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Product crack | Motilal Oswal MOSt 10 Year Gilt Fund

Product crack | Motilal Oswal MOSt 10 Year Gilt Fund
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First Published: Wed, Nov 16 2011. 08 17 PM IST

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Updated: Wed, Nov 16 2011. 08 17 PM IST
What is it?
Interest rates in India appear to be nearing their peak and fund houses are getting active in the debt space, especially with long-term bond funds. Keeping in mind its passive fund management philosophy, Motilal Oswal Asset Management Co. Ltd is set to launch a near-passive government securities (gilt or G-sec) fund. Called Motilal Oswal MOSt 10 Year Gilt Fund (Most10), the scheme will invest at least 90% in 10-year government securities (G-secs). The rest will get invested in either other G-secs maturing between seven and 12 years and/or cash.
What works?
Most10’s investment strategy ensures that the average maturity of the scheme remains 10 years at all times compared with other gilt funds that invest in a host of G-secs across all maturities and are, therefore, actively managed. As a result, though they claim to be long-term gilt funds, some of them aggressively reduce their maturities when interest rates are rising. For instance, as per data provided by Value Research, a mutual fund tracking firm, long- and medium-term gilt funds had an average maturity of 12.8 years as on December 2007 and went down to 1.4 years in just six months (June 2008). Some gilt funds that have the flexibility to raise or reduce their average maturities do this more aggressively. ING Gilt PF Dynamic’s average maturity as on June 2008 was 0.003 years, down from 15.720 years in 2007-end.
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Ten-year G-secs are India’s most liquid debt securities. Simply put, it is debt that is owed by the government of India to the public. Since the Indian government is considered a risk-free borrower, investors use this as a benchmark for long-term interest rates. Most10 will mostly have only 10-year G-secs in its portfolio.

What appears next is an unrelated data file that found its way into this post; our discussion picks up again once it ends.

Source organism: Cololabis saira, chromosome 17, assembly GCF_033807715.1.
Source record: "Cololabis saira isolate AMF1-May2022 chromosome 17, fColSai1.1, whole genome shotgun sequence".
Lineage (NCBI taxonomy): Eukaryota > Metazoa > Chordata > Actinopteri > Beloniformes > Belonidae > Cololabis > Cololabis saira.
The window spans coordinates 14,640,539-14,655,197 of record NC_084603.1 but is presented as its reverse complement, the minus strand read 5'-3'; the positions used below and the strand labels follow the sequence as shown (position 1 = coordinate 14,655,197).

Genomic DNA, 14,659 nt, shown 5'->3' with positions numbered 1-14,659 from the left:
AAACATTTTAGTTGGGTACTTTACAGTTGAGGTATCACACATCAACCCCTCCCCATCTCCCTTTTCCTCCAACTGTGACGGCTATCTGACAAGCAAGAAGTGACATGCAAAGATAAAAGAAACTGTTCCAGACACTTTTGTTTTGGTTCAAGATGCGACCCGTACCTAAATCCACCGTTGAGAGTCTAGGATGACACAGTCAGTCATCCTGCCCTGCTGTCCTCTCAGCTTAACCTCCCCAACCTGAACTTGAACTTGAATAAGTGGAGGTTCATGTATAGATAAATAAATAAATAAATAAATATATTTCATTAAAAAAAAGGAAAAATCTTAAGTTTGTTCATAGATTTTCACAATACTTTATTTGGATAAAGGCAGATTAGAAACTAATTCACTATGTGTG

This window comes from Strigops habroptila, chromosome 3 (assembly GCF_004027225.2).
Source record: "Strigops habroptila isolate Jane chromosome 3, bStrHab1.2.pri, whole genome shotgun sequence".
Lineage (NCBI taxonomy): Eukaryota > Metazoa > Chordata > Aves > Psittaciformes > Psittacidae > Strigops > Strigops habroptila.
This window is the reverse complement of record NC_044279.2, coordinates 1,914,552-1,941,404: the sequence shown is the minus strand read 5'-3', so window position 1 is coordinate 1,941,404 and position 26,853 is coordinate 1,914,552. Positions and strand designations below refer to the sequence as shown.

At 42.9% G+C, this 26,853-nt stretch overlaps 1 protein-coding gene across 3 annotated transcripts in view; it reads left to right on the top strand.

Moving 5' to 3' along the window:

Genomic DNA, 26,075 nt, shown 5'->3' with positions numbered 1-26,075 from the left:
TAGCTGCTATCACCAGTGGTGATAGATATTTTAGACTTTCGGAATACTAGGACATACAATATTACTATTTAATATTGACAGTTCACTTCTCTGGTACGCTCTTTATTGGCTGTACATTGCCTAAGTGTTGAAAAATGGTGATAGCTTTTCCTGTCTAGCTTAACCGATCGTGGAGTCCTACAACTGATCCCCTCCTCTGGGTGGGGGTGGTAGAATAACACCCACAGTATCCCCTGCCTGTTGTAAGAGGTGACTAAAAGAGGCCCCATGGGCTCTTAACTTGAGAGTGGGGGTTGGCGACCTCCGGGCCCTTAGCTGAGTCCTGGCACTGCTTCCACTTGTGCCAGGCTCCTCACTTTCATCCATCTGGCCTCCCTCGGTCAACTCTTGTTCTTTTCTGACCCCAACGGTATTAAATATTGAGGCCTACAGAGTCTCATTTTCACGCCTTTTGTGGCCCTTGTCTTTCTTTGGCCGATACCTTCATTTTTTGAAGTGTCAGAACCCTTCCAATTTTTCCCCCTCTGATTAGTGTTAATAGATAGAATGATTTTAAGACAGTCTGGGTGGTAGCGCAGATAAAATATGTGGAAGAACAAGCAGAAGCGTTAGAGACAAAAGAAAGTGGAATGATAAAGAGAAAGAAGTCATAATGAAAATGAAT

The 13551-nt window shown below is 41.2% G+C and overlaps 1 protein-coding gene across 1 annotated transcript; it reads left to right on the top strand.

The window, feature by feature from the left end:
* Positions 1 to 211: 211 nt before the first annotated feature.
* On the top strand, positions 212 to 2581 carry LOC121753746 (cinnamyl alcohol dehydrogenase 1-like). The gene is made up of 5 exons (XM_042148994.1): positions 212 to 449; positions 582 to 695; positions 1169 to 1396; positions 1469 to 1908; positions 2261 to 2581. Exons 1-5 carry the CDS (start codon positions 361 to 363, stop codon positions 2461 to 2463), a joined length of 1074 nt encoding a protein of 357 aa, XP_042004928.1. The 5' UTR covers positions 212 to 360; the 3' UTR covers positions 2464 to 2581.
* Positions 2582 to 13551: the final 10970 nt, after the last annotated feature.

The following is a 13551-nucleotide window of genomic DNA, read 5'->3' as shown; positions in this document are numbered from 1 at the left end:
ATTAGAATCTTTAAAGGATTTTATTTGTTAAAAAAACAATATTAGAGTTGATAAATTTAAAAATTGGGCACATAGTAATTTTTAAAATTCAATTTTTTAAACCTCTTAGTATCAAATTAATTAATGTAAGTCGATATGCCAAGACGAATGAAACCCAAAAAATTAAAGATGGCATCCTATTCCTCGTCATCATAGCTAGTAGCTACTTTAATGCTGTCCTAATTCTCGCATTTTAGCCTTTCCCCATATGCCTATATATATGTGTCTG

What doesn’t?
What ails passive equity funds affects Most10, which is almost a passive fund. If rates get volatile, an active G-sec fund will shift to securities with lower tenors. Most10 will not be able to do so, in which case there will be phases—sometimes long ones—when it may underperform other gilt funds. Gilt funds are also more volatile than other debt funds because G-secs are generally more volatile as they are more liquid and are, therefore, traded more number of times than most other debt securities.
What should you do?
Nobody knows for sure how long it will take for interest rates to start falling, but it is a good time to allocate a portion of your debt portfolio to long-term debt funds. If you want to avoid fund manager risk, Most10 is a decent option. When interest rates fall, it’s tough to beat passively managed debt funds. It’s only when interest rates turn volatile or flat that a well-managed active fund can outperform schemes like Most10. Take your pick.
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First Published: Wed, Nov 16 2011. 08 17 PM IST